I’ve mentioned healthy proteins a couple of times. While burgers and sausages do have protein sources, they are high in saturated fats due to the cooking methods. You want to offer lean meats, poultry, and oily fish rather than burgers and sausages. Don’t forget about eggs, cheese, milk, and other dairy sources for protein.
Get the right type of carbohydrates. There are a lot of diets that tell you carbohydrates are bad. This isn’t quite true. High glycemic index foods are bad for you, which tend to be the refined carbs—simple ones that break down extremely quickly. Carbohydrates are an extremely important source of energy.
In fact, starchy carbs are the main source of fuel for the teenage body. Complex carbs contain more fiber, which helps to limit a number of carbs that are metabolized as sugars into the blood stream. You’ll limit the amount of insulin that needs to be released, meaning your teen is less likely to suffer from type II diabetes.
When you look at an athlete’s diet, you will see a lot of complex, starchy carbs for initial energy. They eat carby foods before training and before their competitive events. Afterward, they will stock up on the protein to help heal and build stronger muscles. Carbs break down much quicker than protein, even complex ones, meaning they can offer the instant energy that the body needs.
The teenage diet should be made up of around 60% carbohydrates. Look at the type of carbs to make sure they aren’t going to cause a sugar rush. Simple carbs will metabolism as blood sugar, leading to a sudden rush and then a sudden drop in energy—known as the sugar crash. Sweets and refined carbs offer no nutritional benefits at all.
Look out for unsaturated fats. Fats get an unfairly bad reputation. They’re viewed as the reason people gain weight. This isn’t true. But what you want to focus on is the right fats. It’s time to get rid of the junk and focus on the healthy, unsaturated fats.
Around 10% of the diet needs to be unsaturated fats. The teenage body doesn’t need any more than 30% of the diet being made up of fats, but on needs 10% to work efficiently.
Good fat sources are full of various nutrients, including vitamins A, D and K. These nutrients are needed for a variety of bodily functions, which we will cover very soon.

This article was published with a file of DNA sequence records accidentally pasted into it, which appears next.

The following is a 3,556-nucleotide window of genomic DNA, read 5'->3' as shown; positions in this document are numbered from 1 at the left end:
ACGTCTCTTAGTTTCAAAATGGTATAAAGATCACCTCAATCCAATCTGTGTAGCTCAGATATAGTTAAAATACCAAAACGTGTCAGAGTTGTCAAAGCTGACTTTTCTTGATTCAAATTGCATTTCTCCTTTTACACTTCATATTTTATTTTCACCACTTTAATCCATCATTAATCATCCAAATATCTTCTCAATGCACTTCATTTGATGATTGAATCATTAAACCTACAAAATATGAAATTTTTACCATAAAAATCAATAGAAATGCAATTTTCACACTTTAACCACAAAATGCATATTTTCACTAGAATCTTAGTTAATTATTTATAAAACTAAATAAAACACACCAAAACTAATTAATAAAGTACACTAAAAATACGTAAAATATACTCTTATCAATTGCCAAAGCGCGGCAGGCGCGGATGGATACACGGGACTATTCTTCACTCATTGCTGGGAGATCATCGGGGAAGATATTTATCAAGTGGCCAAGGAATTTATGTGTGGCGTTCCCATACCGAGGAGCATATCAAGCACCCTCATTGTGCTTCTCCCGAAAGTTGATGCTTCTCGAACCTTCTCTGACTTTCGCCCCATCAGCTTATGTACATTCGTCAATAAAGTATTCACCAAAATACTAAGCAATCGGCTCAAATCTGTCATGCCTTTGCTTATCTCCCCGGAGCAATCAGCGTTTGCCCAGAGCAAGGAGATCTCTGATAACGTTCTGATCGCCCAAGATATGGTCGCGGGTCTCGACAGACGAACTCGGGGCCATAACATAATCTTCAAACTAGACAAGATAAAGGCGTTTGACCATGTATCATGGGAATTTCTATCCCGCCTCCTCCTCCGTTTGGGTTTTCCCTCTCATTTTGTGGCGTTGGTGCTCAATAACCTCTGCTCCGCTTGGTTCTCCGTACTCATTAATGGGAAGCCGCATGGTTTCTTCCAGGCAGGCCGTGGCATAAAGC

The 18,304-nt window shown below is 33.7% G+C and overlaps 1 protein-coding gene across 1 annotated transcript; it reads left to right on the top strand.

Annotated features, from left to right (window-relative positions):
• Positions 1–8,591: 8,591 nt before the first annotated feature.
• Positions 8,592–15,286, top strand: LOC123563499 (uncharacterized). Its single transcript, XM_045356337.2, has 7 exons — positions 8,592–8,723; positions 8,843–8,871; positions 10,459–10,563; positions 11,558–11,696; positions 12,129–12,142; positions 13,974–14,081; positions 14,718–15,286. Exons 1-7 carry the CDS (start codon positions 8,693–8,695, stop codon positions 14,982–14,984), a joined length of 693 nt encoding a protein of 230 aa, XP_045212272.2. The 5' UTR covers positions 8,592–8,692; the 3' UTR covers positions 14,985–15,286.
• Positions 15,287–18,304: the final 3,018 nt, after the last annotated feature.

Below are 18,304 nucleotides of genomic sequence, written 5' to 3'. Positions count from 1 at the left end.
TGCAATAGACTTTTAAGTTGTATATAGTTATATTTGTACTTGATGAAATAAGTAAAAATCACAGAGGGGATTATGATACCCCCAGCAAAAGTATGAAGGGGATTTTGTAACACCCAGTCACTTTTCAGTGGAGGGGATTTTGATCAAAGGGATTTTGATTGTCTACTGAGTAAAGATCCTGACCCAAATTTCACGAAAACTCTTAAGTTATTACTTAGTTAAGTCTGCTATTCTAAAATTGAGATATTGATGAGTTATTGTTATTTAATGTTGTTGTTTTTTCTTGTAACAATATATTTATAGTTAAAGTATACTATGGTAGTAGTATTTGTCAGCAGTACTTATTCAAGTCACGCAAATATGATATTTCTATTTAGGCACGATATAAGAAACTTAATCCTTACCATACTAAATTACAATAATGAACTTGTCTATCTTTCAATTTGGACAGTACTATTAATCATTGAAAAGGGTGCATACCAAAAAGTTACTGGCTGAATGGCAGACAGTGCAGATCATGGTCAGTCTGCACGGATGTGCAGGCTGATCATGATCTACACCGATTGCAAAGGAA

Fats also contain cholesterol. Having good types of cholesterol in the body is good for you. It helps to create a waxy, protective lining of the arteries, so the blood flows through the body easily. Too much bad cholesterol from unhealthy fats will create a friction layer that causes clots and clogs.
Of course, too many healthy fats are a bad thing. Remember that fats have nine calories per gram. You will get far more calories from any fatty food, so you want to curb the amount your teenager eats to keep their weight normal.
Look out for olive oils, peanuts (even peanut butter), cottonseed oil, some cheeses, egg yolks, and coconut oil to get healthy fats into your teenager’s body.
If you stock up on a lot of processed foods in the house, consider making a few changes as a family. Your teenager isn’t the only person who will benefit from a change in the diet. Your whole family benefits.
Getting Your Micronutrients in Your Teenager’s Body
Now it’s time to look at your teenager’s micronutrients needs. While the macronutrients cover the carbs, fat, and protein, the micronutrients look at the smaller elements that are found in the macronutrients. We’re looking at the vitamin and minerals and antioxidants that you gain from your food.
You need a range of micronutrients. It would take all day to mention every single one. There are certain nutrients that your teenager needs more than others.
During the teenage years, most of us are deficient in calcium, vitamin D, zinc, and iron. The body uses the nutrients up quickly, but teenagers don’t get enough from their food. So, you will want to ensure the right foods are put on your teen’s plate to help boost these micronutrients.